After these brief reflections I would like to spend the rest of the lecture by presenting some of my landscape and territory projects. What unites them is the search for a tangible response to the long evolution of the city and the problem of the uncontrolled spread of the current city: the so-called urban sprawl.
I’d like to present this housing project in Brissago, Lake Maggiore. It was an alternative to a project by a real estate company. I was part of the commission for natural beauty in Ticino, which examined all projects in the region and which evaluated them from an aesthetic point of view. All the different project entries for this competition followed the rules set by the commission and ended with bad projects. I disagreed with the rules set out so I decided to develop a project that overturned all the regulations.
Here is the location.
Housing competition site
The authorities had bought the site with a school built by the local authority and wanted to build eighty homes. There was an existing industrial building. There was a drawing by the authorities that set out the school, the street that comes to the area, the parking, a sports field, and a site separately for the housing development.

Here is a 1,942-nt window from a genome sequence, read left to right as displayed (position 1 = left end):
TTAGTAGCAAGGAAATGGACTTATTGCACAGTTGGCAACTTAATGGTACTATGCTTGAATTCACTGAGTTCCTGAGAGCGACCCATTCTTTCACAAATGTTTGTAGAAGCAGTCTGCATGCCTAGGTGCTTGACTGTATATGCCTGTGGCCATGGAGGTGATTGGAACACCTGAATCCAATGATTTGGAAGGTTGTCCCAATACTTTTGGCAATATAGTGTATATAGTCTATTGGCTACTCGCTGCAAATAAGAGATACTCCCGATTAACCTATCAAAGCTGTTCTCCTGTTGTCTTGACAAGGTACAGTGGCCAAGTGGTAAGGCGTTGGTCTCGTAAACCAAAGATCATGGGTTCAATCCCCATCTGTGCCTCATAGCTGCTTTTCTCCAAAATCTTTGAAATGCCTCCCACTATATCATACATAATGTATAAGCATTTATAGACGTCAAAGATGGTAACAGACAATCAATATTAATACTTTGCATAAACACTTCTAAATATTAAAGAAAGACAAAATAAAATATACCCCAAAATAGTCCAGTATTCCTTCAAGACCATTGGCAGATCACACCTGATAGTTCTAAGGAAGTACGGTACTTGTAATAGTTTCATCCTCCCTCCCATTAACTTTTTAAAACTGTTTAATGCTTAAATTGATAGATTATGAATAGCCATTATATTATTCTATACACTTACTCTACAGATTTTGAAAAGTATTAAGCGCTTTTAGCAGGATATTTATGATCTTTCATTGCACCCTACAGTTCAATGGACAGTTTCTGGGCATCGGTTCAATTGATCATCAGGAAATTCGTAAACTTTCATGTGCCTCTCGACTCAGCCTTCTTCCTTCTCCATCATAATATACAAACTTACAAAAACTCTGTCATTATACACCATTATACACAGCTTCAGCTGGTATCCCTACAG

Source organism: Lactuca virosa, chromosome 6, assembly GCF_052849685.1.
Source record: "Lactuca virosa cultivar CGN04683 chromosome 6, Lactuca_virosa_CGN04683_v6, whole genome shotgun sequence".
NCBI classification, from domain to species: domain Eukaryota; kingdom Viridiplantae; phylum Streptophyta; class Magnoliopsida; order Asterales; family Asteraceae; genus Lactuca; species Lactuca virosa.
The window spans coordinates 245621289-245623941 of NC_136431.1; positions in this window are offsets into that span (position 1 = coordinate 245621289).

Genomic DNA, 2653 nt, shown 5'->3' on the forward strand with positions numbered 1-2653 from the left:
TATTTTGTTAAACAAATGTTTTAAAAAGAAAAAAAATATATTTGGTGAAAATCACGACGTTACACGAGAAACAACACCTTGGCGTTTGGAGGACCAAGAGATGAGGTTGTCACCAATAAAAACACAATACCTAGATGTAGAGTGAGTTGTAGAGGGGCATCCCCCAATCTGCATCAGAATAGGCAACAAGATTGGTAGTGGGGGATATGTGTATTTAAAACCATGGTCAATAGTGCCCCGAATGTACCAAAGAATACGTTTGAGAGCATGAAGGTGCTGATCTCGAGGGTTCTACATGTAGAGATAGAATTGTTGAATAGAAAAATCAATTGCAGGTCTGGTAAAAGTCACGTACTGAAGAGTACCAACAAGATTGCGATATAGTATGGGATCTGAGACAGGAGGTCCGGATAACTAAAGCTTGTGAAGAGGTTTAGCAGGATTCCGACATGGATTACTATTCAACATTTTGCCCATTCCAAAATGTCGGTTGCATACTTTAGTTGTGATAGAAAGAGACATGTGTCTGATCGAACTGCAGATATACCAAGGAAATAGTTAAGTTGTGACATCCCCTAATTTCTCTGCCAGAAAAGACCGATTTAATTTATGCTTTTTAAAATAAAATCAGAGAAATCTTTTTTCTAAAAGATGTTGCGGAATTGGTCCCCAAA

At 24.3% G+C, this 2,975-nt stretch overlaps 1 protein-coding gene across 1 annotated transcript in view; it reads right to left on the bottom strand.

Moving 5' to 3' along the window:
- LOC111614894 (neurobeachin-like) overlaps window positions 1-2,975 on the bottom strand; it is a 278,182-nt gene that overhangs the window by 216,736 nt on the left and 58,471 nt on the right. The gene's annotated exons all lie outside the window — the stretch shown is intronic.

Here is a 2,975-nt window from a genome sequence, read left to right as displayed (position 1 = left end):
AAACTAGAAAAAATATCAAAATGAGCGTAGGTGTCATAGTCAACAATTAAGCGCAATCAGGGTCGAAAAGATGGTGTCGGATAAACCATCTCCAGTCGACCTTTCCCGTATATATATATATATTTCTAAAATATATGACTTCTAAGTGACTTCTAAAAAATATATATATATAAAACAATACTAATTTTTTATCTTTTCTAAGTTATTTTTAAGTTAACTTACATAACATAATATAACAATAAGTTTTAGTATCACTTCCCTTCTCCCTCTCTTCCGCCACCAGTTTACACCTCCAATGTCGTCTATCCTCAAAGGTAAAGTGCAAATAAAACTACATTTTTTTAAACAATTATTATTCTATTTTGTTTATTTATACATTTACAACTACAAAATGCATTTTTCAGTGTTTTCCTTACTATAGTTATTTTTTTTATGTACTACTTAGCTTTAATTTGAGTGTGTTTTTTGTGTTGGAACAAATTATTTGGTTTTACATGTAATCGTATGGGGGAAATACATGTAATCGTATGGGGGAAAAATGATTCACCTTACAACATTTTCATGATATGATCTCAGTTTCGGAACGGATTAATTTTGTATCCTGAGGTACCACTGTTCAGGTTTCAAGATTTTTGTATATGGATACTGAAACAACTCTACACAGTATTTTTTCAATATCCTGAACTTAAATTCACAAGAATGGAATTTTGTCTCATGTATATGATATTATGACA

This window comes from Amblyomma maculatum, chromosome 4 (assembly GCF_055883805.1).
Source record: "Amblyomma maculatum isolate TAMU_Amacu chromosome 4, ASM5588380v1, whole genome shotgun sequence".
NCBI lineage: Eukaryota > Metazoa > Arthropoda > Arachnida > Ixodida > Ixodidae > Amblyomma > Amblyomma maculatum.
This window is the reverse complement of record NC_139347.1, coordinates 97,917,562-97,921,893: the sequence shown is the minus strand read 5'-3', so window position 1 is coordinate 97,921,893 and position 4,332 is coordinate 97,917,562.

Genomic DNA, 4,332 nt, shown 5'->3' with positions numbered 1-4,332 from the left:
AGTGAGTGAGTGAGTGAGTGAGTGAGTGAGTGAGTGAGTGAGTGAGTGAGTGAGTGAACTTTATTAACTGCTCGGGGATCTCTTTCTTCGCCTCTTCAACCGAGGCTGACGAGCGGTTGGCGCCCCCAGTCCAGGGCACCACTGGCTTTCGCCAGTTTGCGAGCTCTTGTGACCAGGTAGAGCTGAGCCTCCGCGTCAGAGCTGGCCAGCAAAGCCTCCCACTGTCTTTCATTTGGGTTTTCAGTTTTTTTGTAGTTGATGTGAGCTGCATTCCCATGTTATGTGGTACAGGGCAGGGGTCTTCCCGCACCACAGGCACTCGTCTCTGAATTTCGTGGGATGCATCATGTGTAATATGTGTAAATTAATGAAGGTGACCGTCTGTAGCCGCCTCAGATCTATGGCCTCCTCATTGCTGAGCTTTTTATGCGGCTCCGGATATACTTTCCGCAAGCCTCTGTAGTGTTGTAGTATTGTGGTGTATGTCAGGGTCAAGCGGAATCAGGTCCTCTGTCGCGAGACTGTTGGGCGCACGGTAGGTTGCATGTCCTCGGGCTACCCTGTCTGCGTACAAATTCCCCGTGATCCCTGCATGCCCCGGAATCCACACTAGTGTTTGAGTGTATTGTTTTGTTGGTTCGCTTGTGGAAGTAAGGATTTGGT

The authorities asked for the following rules: that all homes are concentrated into three housing blocks, each a certain distance from each other and a certain distance from the lake edge, the retaining wall to be disguised and the form of the housing to be articulated to reflect existing houses in the village, and that each block be different in height. Parking was to be positioned underground via a road to divide the site. I was against these design principles so I put forward an alternative proposal.
To make my proposal I turned all the design guidelines on their head. While the authorities wanted buildings far from the edge, I put my building right on the edge. While they asked for three buildings at different heights, I did one very long building at one height. They wanted the wall to be hidden, so I made the wall the primary element of the design. They wanted parking underground, so I put parking on the roof.
This is the model of the proposal.
Housing competition model
The building is placed on the edge of the lake, and it reads as one space. This is a drawing of the site.
Housing competition plan